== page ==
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2012-05-17

"Dude, I get to ride in the front seat!" - Troopers update traffic laws at Citizens Academy

By Carolyn B. Edwards BCC Staff Writer

Department of Public Safety Troopers Eric Morgan and Scott Shinar shared some background on Texas traffic laws to students at the Bandera County Sheriff's Office Citizens Academy on Wednesday, May 9. "When we have to transport someone, we put them in the front seat with us," said Morgan. "Some people feel like that's a real honor," added Shinar.

Morgan surprised the class when he stated that 60 percent of traffic fatalities occur on rural highways. "That's Bandera County highways, folks," he said.

Locally, excessive speed and driving under the influence are the big reasons for stops by DPS officers in this area.

"You might also want to know that most of our criminal apprehensions are because of traffic violations," added Morgan.

Trooper Shinar said the aim of the DPS is to reduce crashes and fatalities. "The hardest thing we do is to have to tell someone their loved one has died."

"Wear your seatbelt," urged Morgan. "I guarantee you it will save your life."

Since faulty equipment can often contribute to wrecks, the local troopers keep a sharp eye out for equipment failures, like broken lights, along with failure to use the equipment properly, like not using the turn signal. Troopers also pay keen attention to inspection stickers, but this writer will not tell which ones have "eagle eyes" that can spot an invalid inspection sticker on a moving vehicle from across the highway.

If it has been some years since the driver sat in the driver's ed class, it might be a good idea to get a copy of the Texas Drivers Handbook, available online at

www.txdps.state.tx.us.

Texas now has a point system based on traffic violation convictions. Once a conviction has been added to the driver record, points will be assigned and will remain on the record for three years. Two points are assigned for a moving violation conviction, three points for a moving violation conviction that results in a crash. When the driver accumulates six points, a surcharge will be assessed for license renewal. The surcharge is $100 for the first six points and $25 for each additional point.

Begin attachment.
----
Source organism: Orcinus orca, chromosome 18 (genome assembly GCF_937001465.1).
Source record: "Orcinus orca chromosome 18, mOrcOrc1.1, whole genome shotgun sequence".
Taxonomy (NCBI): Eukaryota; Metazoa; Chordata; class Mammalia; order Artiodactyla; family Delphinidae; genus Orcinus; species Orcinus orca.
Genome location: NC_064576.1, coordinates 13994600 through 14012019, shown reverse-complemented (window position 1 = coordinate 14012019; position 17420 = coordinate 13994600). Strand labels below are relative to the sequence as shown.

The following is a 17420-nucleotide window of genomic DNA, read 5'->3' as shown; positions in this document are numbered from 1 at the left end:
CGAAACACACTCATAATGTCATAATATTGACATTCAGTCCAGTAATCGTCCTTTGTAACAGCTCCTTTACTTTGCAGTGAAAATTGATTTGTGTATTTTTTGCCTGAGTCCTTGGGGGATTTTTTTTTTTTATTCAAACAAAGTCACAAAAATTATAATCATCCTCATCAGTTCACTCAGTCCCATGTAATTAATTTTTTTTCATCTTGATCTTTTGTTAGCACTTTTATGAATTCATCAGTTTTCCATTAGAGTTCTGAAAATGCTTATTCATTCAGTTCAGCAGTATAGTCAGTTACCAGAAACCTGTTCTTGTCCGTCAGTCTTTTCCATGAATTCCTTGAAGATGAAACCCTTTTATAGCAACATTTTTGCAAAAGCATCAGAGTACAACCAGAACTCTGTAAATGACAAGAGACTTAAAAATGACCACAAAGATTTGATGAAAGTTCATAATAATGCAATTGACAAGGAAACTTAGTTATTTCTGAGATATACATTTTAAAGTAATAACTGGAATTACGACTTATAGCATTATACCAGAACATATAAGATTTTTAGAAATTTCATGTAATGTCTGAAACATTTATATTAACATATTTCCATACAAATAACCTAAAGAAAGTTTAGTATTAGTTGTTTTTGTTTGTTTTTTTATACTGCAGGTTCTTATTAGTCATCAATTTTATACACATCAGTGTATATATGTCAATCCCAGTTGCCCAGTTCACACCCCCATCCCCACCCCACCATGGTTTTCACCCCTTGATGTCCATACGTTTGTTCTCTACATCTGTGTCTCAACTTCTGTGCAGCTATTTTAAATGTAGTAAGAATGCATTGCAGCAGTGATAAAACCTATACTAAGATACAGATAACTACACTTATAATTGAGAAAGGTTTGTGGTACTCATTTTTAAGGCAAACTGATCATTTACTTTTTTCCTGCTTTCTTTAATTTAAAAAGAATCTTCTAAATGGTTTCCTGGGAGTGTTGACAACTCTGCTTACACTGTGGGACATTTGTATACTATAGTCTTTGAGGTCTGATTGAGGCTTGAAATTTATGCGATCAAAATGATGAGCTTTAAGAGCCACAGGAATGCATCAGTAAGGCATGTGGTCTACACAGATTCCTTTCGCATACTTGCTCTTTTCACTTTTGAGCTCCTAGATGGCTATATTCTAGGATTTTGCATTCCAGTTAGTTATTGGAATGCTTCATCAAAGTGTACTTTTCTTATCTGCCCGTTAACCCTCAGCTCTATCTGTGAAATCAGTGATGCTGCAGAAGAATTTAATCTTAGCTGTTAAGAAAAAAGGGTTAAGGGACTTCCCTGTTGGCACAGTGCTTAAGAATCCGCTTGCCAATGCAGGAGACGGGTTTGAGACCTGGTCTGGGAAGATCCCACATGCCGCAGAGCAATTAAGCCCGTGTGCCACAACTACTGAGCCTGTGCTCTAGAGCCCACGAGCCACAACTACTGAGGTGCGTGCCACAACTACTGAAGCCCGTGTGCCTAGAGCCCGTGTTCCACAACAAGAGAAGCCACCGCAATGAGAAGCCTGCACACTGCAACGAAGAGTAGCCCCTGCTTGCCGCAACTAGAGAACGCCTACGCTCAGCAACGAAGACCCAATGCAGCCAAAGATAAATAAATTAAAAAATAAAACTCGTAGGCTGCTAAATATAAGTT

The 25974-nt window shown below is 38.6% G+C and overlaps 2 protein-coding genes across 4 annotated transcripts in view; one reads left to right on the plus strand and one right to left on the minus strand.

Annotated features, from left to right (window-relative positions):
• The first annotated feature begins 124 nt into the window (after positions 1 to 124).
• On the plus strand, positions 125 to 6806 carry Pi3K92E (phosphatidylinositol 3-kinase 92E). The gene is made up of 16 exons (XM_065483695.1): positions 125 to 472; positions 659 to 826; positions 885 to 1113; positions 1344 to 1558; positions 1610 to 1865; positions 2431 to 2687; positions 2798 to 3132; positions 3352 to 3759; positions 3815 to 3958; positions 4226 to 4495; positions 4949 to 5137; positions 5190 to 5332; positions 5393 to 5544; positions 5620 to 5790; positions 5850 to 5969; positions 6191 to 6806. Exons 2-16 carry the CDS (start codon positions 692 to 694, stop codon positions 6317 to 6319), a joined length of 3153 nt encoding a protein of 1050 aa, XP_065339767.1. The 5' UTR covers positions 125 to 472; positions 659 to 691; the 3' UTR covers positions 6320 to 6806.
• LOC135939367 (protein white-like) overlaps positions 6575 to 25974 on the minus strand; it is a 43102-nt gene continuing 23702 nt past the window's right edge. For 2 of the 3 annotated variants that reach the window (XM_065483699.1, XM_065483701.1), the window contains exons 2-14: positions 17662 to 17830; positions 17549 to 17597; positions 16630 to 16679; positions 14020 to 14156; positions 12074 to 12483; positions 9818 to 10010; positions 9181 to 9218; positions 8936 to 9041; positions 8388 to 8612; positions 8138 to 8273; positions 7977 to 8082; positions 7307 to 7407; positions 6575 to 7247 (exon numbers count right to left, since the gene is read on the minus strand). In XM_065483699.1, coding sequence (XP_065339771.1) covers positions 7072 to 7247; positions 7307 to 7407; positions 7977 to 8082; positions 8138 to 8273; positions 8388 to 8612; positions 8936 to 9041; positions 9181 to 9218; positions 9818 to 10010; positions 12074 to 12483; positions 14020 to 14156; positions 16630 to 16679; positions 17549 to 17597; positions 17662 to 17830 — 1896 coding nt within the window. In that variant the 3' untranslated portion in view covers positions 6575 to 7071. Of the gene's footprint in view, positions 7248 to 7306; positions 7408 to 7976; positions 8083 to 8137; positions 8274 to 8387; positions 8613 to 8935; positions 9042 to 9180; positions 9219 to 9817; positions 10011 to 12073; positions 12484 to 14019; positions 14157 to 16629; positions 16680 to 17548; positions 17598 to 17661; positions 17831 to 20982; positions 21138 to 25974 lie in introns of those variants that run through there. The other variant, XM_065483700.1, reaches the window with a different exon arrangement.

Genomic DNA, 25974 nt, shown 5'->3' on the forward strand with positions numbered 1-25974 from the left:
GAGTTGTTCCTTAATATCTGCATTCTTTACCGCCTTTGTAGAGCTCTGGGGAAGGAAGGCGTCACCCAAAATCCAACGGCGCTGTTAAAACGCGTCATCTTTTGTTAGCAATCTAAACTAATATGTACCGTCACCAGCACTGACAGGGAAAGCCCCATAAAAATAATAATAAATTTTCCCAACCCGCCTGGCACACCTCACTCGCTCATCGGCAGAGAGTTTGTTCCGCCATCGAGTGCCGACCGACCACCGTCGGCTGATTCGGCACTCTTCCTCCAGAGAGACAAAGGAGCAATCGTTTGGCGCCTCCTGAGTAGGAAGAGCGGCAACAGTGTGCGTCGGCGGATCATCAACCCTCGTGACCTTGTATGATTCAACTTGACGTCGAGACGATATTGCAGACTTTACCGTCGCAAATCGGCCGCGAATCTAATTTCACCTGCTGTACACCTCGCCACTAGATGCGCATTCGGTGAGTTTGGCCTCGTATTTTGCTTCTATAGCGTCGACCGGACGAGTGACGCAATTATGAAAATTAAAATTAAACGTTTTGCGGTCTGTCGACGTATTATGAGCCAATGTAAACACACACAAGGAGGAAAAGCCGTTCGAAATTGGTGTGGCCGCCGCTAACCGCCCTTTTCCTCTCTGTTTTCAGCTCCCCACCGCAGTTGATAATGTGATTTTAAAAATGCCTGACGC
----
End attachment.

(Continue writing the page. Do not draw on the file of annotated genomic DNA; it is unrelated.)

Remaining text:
Some offenses, such as DWI, driving with no insurance, driving while license invalid or driving with no license, have much higher surcharges.

"Getting a DWI is very expensive," said Morgan. "You've seen the signs? DWI - You Can't Afford It! That's the truth.

"Drivers should remember that even when there is no posted speed limit, there are prima facie speed limits," said Morgan. And despite a posted speed limit, a driver may be cited for unsafe speed if conditions warrant, for example during rain, road repairs, or curves.

The troopers also reminded the class that leaving your vehicle running while you run inside the convenience store, "just for a minute," is illegal. As is leaving your keys in the vehicle and not locking the doors. Leaving a child unattended in the vehicle is illegal.

Stopping in the middle of the block to turn left across the oncoming lane to park at Family Dollar or Lowe's Super S is perfectly legal. However, pulling onto the shoulder at the lights in anticipation of turning right, is not. "That shoulder is not a turn lane," said Morgan.

When stopped by a law enforcement officer, the driver handbook suggests that the driver move the vehicle safely to the right edge of the roadway or street as soon as possible and stop. Place the vehicle's gear selector in a parking position, set the emergency brake, turn the engine off, and activate the hazard warning lights.

The driver should remain in the vehicle, lower the driver's window, and wait for further instructions from the officer.

If the stop is at night, "I like for the driver to turn on the dome light and put both hands on the steering wheel at 10 and 2 o'clock," said Shinar.

The DPS pair did a little soft shoe just prior to their presentation and we can verify, these troopers are troupers!